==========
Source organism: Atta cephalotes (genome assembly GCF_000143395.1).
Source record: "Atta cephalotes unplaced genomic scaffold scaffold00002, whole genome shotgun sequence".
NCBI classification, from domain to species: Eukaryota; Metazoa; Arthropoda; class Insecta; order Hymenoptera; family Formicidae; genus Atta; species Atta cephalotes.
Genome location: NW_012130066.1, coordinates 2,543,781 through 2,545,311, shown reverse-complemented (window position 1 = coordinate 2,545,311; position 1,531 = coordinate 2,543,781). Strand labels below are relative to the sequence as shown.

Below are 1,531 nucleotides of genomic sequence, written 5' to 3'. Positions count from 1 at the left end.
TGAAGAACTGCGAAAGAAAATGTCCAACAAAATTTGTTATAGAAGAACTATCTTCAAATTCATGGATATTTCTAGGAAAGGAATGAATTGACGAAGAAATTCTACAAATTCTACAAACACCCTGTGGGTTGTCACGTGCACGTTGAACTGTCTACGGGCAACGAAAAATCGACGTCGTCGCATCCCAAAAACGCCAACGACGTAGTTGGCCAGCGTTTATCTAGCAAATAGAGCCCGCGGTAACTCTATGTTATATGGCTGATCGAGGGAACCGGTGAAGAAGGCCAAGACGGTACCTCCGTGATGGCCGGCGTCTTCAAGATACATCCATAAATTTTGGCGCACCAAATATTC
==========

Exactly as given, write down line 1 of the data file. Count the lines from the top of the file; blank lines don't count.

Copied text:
Source organism: Atta cephalotes (genome assembly GCF_000143395.1).